FROM THE 201ST DISTRICT COURT OF TRAVIS COUNTY NO. D-1-FM-14-005514, THE HONORABLE AMY CLARK MEACHUM, JUDGE PRESIDING
Before Justices Goodwin, Triana, and Kelly
Chari L. Kelly, Justice
Dean Orson Clark, II appeals the trial court's denial of his petition to modify the parent-child relationship, requesting a reduction in the amount of his monthly child-support obligation. See Tex. Fam. Code §§ 156.401-.409. Because we conclude that the trial court did not abuse its discretion in refusing to modify Dean's child-support obligation, we will affirm.
Because the parties share the same last name, for clarity we will refer to them by their first names.
Dean and Joanne Crompton Clark were married in 2008 and divorced in 2015. During the marriage, the couple had two children, who were four and two years old at the time of the divorce. In the final decree of divorce, the trial court appointed Dean and Joanne as joint managing conservators and awarded Joanne the exclusive right to determine the children's primary residence. The decree also ordered Dean to pay $1,600 a month in child support to Joanne and to maintain health, dental, and vision insurance for the children.
In November 2019, Joanne filed a petition to modify the parent-child relationship, requesting that the trial court modify the decree's medical-support provision to require her and not Dean to maintain medical insurance for the children. Dean filed a counterpetition to modify the parent-child relationship, seeking to reduce the amount of his monthly child support based on his assertion that his employment had changed since the divorce and that he was now earning substantially less income.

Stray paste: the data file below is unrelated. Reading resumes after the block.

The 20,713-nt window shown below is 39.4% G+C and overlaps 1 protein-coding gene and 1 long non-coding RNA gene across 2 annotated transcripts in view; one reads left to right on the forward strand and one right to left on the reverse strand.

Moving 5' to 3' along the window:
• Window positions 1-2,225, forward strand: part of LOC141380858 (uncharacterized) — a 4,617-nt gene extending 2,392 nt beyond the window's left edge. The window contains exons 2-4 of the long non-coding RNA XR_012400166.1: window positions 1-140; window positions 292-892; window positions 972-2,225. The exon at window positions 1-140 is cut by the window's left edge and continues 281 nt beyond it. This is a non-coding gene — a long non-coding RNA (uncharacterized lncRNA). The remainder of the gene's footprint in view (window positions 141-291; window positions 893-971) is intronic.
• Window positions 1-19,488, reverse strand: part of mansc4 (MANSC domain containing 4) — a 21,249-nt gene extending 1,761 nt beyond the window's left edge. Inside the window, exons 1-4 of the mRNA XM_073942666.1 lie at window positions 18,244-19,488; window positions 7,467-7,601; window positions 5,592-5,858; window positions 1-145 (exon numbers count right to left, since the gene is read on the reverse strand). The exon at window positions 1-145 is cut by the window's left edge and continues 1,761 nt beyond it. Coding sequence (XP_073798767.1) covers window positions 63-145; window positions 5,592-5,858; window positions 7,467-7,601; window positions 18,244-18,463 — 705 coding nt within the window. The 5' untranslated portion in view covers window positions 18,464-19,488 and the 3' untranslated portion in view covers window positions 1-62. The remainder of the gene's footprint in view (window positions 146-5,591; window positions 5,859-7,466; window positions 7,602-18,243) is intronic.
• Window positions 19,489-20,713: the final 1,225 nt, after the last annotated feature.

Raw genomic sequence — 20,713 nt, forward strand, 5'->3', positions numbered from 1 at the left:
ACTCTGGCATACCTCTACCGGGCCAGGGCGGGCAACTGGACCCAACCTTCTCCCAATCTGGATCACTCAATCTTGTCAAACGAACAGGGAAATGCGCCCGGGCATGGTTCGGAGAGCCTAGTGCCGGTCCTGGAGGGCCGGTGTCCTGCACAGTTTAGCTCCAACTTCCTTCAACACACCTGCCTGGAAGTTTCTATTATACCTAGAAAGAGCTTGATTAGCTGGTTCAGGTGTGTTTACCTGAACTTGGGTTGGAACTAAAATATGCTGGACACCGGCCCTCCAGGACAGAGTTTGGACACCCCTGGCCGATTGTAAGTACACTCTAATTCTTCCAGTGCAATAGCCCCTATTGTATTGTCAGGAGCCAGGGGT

On July 22, 2020, the trial court conducted a hearing on the parties' competing petitions to modify the decree. At the hearing, Dean testified that when he and Joanne divorced, he was earning an annual salary of $102,648 and that after the divorce he "changed jobs a few times" but continued to earn an annual salary between $108,000 and $202,000 from 2015 to 2019. In October 2019, Dean was terminated from his position as Director of Human Resources, and following a period of unemployment, he accepted a position as an associate at Charles Schwab with an annual base salary of $42,000.
At the conclusion of the hearing, the trial court denied both Joanne's request to assign to her the responsibility of maintaining the children's health insurance and Dean's request to reduce his child-support obligation. The trial court later signed an order consistent with its oral pronouncement and, on Dean's request, filed findings of fact and conclusions of law. See Tex. R. Civ. .P. 296, 297. The trial court issued the following findings of fact and conclusions of law relevant to Dean's request for modification:
 [Dean] failed to prove by a preponderance of the evidence that there has been a material and substantial change in circumstances to support a modification in child support.
[2.] [Dean] failed to prove by a preponderance of the evidence that a reduction in child support is in the best interest of the children.
[3.] [Dean] is intentionally underemployed in accordance with Texas Family Code Section 154.066.
[4.] [Dean] has sufficient assets to pay his monthly child support obligation of $1600.00 per month.
[5.] It is in the children's best interest for [Dean] to continue to pay the monthly child support of $1600.00 per month.
Dean timely filed his notice of appeal in this Court.
STANDARD OF REVIEW
We review a trial court's order setting or modifying child support for an abuse of discretion. Worford v. Stamper, 801 S.W.2d 108, 109 (Tex.1990); In re T.D.C., 91 S.W.3d 865, 872 (Tex. App.-Fort Worth 2002, pet. denied). A trial court abuses its discretion when it acts arbitrarily or unreasonably, without reference to guiding rules or principles. Iliff v. Iliff, 339 S.W.3d 74, 78 (Tex. 2011); Legere v. Legere, No. 03-12-00046-CV, 2013 WL 692450, at *2 (Tex. App.-Austin Feb. 22, 2013, no pet.) (mem. op.). A trial court also abuses its discretion by failing to analyze or apply the law correctly. Iliff, 339 S.W.3d at 78 (citing Walker v. Packer, 827 S.W.2d 833, 840 (Tex. 1992)).